The Bonnies were fortunate to trail by only five points going into intermission after manufacturing a 12-1 run and momentarily grabbing the lead before Florida pushed back, as you knew it would. Florida scored the first nine points of the second half and built a 36-22 lead, reducing the odds of a comeback and punching a hole in Bona's will.
St. Bonaventure wasn't coming back, not this time. They were too sloppy with the ball and too loose on defense. They didn't play well enough to beat good teams in the A-10 let alone a sound, experienced team from a power conference.
"They jumped on us," Schmidt said. "We were fighting an uphill battle from there."
Adams was never one to search for his shot, mainly because he never considered himself a scorer despite leading the Bonnies in that department this season. He was, and forever will be, a pass-first point guard who could score. In back-to-back 40-point games last month, he took only 40 shots and made 28.
His efficiency made him a great player and circumstance made him the highest-scoring guard in Bona history. He was a four-year starter who put up points when needed but almost always made sure his shots came in the natural flow of the game. He was never a gunner. Suddenly, against UCLA, he started forcing shots.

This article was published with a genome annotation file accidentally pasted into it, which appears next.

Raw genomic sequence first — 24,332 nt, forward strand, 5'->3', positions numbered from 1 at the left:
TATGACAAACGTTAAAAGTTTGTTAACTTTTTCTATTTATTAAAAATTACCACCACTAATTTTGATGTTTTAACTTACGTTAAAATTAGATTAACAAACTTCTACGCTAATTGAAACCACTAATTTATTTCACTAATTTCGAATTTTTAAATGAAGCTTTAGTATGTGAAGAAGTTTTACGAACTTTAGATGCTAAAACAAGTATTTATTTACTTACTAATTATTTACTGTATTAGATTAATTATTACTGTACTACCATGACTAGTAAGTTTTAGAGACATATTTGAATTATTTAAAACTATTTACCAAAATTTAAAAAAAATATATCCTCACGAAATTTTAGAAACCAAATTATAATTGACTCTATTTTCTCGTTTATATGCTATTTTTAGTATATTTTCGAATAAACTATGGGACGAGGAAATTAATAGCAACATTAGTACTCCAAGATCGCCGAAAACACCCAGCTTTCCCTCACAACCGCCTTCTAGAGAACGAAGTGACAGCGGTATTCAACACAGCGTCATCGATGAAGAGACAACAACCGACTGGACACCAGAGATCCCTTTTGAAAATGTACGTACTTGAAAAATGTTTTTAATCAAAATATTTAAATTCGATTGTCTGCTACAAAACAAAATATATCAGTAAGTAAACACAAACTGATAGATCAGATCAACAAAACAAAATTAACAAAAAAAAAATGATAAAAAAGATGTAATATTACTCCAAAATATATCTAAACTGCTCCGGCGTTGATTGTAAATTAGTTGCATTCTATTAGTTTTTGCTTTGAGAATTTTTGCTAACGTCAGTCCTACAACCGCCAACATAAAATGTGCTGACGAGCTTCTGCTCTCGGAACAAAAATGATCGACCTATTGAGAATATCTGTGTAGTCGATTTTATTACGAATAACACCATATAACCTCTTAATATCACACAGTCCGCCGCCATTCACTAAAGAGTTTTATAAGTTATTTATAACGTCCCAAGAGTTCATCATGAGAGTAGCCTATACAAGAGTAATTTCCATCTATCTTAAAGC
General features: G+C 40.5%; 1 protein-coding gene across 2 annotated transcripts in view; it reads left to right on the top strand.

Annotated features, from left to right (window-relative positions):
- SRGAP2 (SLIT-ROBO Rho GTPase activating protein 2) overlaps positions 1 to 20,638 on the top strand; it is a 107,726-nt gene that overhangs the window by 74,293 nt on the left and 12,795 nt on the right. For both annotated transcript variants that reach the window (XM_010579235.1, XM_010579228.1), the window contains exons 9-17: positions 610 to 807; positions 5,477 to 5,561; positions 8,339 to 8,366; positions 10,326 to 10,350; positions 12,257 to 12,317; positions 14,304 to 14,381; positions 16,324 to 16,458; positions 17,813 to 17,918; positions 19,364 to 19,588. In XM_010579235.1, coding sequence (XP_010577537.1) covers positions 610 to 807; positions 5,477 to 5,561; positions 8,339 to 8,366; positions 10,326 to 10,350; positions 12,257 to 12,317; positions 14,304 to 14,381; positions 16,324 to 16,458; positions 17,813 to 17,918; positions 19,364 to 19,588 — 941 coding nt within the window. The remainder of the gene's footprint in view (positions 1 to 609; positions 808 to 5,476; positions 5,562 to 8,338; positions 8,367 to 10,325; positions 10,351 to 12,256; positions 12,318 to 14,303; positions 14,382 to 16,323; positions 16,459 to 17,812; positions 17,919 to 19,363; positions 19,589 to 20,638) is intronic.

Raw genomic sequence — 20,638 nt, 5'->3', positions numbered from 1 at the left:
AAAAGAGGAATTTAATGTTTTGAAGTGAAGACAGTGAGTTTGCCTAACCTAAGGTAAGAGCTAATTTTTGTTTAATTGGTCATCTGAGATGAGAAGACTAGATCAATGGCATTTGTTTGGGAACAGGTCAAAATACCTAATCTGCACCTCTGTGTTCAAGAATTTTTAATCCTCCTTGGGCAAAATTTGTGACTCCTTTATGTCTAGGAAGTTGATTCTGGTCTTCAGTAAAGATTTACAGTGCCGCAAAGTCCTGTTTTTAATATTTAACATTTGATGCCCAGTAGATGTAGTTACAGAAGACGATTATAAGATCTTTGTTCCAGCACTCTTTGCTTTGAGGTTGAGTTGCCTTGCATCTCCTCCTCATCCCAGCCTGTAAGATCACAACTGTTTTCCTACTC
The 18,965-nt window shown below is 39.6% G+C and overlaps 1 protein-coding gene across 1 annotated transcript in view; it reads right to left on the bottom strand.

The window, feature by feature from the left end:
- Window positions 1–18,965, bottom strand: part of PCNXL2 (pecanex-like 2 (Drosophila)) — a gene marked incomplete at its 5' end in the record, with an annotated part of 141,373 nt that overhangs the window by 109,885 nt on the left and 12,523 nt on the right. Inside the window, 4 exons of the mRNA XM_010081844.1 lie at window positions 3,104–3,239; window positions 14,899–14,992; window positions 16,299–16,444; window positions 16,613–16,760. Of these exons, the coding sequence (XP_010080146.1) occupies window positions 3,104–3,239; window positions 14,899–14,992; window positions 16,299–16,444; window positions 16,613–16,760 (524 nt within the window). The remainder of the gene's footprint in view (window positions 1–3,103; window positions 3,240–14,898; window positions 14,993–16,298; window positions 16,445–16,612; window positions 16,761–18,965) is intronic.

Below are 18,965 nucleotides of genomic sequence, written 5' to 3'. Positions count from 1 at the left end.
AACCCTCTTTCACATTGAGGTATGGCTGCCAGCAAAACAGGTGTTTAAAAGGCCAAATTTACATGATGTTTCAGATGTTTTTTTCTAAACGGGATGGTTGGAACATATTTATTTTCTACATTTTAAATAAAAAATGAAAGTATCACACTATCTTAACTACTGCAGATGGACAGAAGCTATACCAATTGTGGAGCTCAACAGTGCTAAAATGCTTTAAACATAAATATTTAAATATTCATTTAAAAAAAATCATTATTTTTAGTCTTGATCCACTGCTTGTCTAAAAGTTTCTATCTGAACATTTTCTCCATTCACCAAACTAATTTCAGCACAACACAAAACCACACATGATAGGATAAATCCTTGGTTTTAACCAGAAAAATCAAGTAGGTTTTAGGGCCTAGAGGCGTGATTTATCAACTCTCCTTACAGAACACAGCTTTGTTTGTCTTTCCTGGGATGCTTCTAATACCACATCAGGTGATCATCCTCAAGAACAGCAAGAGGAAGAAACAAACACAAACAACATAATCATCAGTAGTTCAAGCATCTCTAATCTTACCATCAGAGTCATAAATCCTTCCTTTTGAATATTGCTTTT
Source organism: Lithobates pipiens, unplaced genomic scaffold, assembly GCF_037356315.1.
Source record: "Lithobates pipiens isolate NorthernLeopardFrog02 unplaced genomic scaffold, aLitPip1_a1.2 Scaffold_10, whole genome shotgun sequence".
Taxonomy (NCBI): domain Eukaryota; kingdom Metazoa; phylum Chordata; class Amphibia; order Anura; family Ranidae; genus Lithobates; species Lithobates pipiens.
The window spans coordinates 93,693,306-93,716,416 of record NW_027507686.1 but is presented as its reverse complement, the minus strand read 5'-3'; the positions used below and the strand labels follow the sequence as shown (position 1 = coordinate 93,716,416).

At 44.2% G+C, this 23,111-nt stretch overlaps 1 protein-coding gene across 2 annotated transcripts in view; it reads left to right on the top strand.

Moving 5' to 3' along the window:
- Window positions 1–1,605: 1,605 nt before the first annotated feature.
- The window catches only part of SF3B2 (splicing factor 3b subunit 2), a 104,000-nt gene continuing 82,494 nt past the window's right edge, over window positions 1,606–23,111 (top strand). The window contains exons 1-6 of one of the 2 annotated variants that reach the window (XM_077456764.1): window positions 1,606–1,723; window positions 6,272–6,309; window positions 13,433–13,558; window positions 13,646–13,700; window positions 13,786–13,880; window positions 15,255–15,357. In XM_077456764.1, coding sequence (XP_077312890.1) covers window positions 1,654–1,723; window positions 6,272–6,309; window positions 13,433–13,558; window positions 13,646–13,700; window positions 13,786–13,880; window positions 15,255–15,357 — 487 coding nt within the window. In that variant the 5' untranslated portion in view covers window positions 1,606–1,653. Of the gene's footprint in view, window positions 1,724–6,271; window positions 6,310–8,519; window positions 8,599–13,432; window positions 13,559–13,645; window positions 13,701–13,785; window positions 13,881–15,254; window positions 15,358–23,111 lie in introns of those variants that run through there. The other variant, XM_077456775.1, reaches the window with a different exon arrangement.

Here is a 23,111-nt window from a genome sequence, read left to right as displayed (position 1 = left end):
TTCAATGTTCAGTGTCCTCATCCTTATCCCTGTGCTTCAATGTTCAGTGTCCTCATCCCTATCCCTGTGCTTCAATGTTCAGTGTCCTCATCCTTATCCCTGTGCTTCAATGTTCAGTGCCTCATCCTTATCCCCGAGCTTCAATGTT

Adams was pressing again Thursday. Making matters worse for the Bonnies was Courtney Stockard's effectiveness was either left behind in Dayton or taken away by Florida. He finished with 14 points while Matt Mobley had 10 after failing to score in the second half. He also looked fried after logging so many minutes and helping Adams carry the load.
"We just couldn't get over the hump," Mobley said. "It was a long season. We played a lot of games. Minutes add up. It shouldn't be an excuse, but we're human. I hate for us to go out like that. I'm happy we didn't quit. All good things must come to an end."
It was another layer in an emotional week for the Bonnies and their fans. They were terrified about not getting invited to the Big Dance after losing in the semifinals of the Atlantic 10 tournament. They were quietly confident for the UCLA game. Going into the game Thursday, they were extremely loose.
And then the game started.
The Bonnies never quit. They played hard, but they didn't play well. They needed their best game of the season to take down Florida and fell well short. They played like a team that suffered a hangover after winning a big game in a long season. It's entirely possible they were caught trying to catch their breath.
St. Bonaventure's clunker doesn't take away from the fact that it had a terrific season, which included a program-record 26 victories and its first NCAA Tournament victory in 48 seasons. They beat three teams from power conferences – Maryland, Syracuse and UCLA and re-introduced themselves to the nation.
It doesn't happen without Adams leading them. The Bonnies knew as much long before the season came to an end Thursday. He ended his career knowing he left everything on the floor. But after taking his team as far as he could, for as long as he could, he simply had nothing left to offer.
"I gave it everything I had," he said. "I just wish I had more to give."